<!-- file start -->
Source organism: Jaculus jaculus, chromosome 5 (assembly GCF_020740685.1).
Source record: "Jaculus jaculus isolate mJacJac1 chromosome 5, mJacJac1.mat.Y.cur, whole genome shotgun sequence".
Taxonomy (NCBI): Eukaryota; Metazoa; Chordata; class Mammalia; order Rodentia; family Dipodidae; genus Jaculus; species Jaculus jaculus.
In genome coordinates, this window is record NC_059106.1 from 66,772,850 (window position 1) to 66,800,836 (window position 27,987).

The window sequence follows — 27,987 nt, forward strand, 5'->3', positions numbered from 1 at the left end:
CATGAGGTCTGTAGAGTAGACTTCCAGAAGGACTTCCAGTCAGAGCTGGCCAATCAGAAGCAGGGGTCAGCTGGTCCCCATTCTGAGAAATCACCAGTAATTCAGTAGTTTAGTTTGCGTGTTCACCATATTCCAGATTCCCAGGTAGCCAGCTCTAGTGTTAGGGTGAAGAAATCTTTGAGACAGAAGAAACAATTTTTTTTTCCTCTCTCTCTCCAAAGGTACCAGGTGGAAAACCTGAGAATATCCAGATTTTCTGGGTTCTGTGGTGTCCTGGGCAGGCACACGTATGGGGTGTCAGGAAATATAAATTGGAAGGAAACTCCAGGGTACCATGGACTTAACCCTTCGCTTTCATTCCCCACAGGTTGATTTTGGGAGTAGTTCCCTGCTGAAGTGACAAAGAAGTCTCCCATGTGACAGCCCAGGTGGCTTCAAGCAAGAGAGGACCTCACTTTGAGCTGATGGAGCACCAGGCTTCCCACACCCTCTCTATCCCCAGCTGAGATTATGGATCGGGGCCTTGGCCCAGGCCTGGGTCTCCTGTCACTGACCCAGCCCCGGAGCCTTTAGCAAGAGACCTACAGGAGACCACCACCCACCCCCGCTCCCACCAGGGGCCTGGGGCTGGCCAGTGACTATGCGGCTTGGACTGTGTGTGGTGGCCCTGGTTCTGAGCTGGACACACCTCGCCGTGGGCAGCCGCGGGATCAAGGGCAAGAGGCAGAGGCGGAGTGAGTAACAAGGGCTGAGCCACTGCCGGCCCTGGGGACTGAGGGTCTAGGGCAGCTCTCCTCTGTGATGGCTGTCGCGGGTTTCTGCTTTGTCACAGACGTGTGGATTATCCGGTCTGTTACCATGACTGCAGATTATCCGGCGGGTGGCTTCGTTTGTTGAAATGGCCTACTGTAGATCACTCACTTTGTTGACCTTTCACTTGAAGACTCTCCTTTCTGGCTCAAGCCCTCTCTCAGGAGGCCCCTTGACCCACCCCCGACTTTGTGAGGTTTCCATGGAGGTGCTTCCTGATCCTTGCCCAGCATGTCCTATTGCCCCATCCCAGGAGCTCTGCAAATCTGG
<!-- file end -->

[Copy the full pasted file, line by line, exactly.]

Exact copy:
Source organism: Jaculus jaculus, chromosome 5 (assembly GCF_020740685.1).
Source record: "Jaculus jaculus isolate mJacJac1 chromosome 5, mJacJac1.mat.Y.cur, whole genome shotgun sequence".
Taxonomy (NCBI): Eukaryota; Metazoa; Chordata; class Mammalia; order Rodentia; family Dipodidae; genus Jaculus; species Jaculus jaculus.
In genome coordinates, this window is record NC_059106.1 from 66,772,850 (window position 1) to 66,800,836 (window position 27,987).

The window sequence follows — 27,987 nt, forward strand, 5'->3', positions numbered from 1 at the left end:
CATGAGGTCTGTAGAGTAGACTTCCAGAAGGACTTCCAGTCAGAGCTGGCCAATCAGAAGCAGGGGTCAGCTGGTCCCCATTCTGAGAAATCACCAGTAATTCAGTAGTTTAGTTTGCGTGTTCACCATATTCCAGATTCCCAGGTAGCCAGCTCTAGTGTTAGGGTGAAGAAATCTTTGAGACAGAAGAAACAATTTTTTTTTCCTCTCTCTCTCCAAAGGTACCAGGTGGAAAACCTGAGAATATCCAGATTTTCTGGGTTCTGTGGTGTCCTGGGCAGGCACACGTATGGGGTGTCAGGAAATATAAATTGGAAGGAAACTCCAGGGTACCATGGACTTAACCCTTCGCTTTCATTCCCCACAGGTTGATTTTGGGAGTAGTTCCCTGCTGAAGTGACAAAGAAGTCTCCCATGTGACAGCCCAGGTGGCTTCAAGCAAGAGAGGACCTCACTTTGAGCTGATGGAGCACCAGGCTTCCCACACCCTCTCTATCCCCAGCTGAGATTATGGATCGGGGCCTTGGCCCAGGCCTGGGTCTCCTGTCACTGACCCAGCCCCGGAGCCTTTAGCAAGAGACCTACAGGAGACCACCACCCACCCCCGCTCCCACCAGGGGCCTGGGGCTGGCCAGTGACTATGCGGCTTGGACTGTGTGTGGTGGCCCTGGTTCTGAGCTGGACACACCTCGCCGTGGGCAGCCGCGGGATCAAGGGCAAGAGGCAGAGGCGGAGTGAGTAACAAGGGCTGAGCCACTGCCGGCCCTGGGGACTGAGGGTCTAGGGCAGCTCTCCTCTGTGATGGCTGTCGCGGGTTTCTGCTTTGTCACAGACGTGTGGATTATCCGGTCTGTTACCATGACTGCAGATTATCCGGCGGGTGGCTTCGTTTGTTGAAATGGCCTACTGTAGATCACTCACTTTGTTGACCTTTCACTTGAAGACTCTCCTTTCTGGCTCAAGCCCTCTCTCAGGAGGCCCCTTGACCCACCCCCGACTTTGTGAGGTTTCCATGGAGGTGCTTCCTGATCCTTGCCCAGCATGTCCTATTGCCCCATCCCAGGAGCTCTGCAAATCTGG